Last week I had the incredible opportunity to meet Ruth Ware. Ware is the author of some of my favorite crime fiction books, In a Dark Dark Wood, The Woman in Cabin 10, The Lying Game, and her newest release The Death of Mrs. Westaway. All of Ware’s books are the best examples of classic crime fiction mixed with modern elements. Ware’s books consistently rejuvenate my love of crime fiction.
Ware discussed many things during the event, from how she became an author, past jobs, and the current “Girl” phenomenon which seems to have taken a hold of the publishing world. She also shared the back story behind each of her books. I found this the most interesting part of the event and loved getting a glimpse into Ware’s creative process.
In a Dark Dark Wood, Ware’s first book came to fruition while she was sharing a meal with a friend. They were discussing books and Ware stated she had never read a book about a murder occurring during a bachelorette party. She believed it would be a great setting for a closed door mystery. Since Ware could not think of any book with this concept she decided she would write it.
When Ware was preparing to write her second book The Woman in Cabin 10, she noticed most of the stories in the media surrounded allegations made by young women. The allegations made by these young women were doubted and criticized because they may have been drinking alcohol at the time of the event they were recounting. This struck a cord with Ware, she wanted to explore and create a character who believed she witnessed a crime but could not get anyone to listen or believe her story.
In Ware’s third book, she wanted to tell a story of women who were fiercely protective and would do anything for each other. The Lying Game tells the story of four longtime friends who love each other. When I read The Lying Game, I do remember thinking how different it was from other books I was reading at the time. These books told the stories of women behaving badly out of revenge or self gain. At the time The Lying Game was a refreshing change of pace.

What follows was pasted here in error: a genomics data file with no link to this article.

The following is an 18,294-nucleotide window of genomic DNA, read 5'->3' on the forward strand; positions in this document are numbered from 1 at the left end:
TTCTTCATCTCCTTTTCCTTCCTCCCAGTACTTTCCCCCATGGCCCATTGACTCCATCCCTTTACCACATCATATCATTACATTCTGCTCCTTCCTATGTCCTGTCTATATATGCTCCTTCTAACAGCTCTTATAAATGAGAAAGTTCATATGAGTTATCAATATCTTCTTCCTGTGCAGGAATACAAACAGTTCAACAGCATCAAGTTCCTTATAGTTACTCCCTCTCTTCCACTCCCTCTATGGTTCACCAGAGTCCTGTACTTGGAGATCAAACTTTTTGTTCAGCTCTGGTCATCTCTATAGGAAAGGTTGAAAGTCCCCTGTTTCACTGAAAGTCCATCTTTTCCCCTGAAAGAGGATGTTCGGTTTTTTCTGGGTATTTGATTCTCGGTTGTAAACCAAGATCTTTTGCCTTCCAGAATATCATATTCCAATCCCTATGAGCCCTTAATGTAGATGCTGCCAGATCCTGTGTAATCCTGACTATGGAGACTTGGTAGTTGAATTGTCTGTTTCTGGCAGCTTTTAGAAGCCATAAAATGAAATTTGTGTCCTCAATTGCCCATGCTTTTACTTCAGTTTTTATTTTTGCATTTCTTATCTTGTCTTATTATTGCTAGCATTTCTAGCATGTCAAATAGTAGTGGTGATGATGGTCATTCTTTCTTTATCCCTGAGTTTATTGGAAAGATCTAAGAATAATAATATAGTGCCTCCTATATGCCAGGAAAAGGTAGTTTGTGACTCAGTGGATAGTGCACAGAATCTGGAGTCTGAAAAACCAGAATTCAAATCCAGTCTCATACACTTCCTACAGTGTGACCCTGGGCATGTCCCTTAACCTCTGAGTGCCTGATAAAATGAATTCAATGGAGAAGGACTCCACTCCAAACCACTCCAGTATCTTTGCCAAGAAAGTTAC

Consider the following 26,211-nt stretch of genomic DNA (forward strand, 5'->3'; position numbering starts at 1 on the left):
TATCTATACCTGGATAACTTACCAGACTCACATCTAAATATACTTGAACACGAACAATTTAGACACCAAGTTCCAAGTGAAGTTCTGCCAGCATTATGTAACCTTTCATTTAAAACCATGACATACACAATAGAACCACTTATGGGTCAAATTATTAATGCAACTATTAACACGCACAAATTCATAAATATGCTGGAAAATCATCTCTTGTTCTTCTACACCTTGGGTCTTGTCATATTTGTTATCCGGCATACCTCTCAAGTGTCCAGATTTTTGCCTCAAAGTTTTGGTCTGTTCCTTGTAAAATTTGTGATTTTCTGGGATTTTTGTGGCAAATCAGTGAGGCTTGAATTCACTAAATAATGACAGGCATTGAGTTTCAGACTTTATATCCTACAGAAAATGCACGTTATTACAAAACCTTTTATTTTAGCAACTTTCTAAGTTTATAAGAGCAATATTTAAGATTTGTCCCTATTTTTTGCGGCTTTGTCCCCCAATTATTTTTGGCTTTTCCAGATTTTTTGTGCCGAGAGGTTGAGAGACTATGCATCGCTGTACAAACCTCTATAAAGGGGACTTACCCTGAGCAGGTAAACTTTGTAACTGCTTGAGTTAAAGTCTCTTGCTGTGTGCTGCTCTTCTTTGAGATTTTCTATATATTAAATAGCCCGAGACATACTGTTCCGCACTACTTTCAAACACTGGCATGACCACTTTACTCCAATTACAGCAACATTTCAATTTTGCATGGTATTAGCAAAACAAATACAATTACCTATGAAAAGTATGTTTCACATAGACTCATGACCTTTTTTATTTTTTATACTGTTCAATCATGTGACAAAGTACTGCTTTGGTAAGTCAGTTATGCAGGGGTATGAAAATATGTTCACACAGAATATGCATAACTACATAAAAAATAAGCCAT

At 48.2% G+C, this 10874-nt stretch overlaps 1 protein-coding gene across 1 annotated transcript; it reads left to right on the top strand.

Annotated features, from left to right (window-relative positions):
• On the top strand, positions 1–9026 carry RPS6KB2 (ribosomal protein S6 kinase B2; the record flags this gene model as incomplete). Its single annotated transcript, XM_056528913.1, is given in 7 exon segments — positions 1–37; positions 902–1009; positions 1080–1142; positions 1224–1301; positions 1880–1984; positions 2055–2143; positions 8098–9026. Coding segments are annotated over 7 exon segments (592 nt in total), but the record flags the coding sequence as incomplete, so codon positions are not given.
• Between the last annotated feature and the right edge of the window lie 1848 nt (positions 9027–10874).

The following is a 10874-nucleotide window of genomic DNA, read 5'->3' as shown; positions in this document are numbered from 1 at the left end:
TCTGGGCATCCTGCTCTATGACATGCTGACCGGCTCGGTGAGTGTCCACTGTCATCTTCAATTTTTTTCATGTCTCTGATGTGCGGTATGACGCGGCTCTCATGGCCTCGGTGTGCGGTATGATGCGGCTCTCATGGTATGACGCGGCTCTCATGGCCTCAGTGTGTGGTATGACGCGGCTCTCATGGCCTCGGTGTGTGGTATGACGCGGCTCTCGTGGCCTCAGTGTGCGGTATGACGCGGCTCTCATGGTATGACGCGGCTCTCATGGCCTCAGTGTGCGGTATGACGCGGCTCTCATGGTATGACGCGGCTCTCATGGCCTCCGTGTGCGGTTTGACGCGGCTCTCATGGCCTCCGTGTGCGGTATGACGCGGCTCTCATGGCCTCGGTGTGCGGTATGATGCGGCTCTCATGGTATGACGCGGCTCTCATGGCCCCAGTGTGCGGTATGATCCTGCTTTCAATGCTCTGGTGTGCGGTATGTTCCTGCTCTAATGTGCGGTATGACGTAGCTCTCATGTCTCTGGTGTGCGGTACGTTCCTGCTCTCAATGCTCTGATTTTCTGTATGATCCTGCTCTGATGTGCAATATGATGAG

When Ware began to write The Death of Mrs. Westaway, she was thinking of The Talented Mr. Ripley by Patrica Highsmith. She wanted to write a story of a self centered and “morally gray” person. However Ware sort of diverted from this course by making lead character Hal, sympathetic and giving her a conscience. Although Ware did not do this intentionally, this is actually one of my favorite aspects of The Death of Mrs. Westaway.
This was the first author event I have attended in which the author detailed the “spark” which lead to each of her books. To know that things as simple as a news story or a conversation with a friend over a meal could initiate such intriguing and enjoyable stories was beyond interesting. I am in awe of anyone who can take an every day experience and create a fantastic work of fiction.
*Fun Fact *The Woman in Cabin 10 was originally titled The Girl in Cabin 10. Ware chose to change it to avoid comparisons to The Girl on the Train.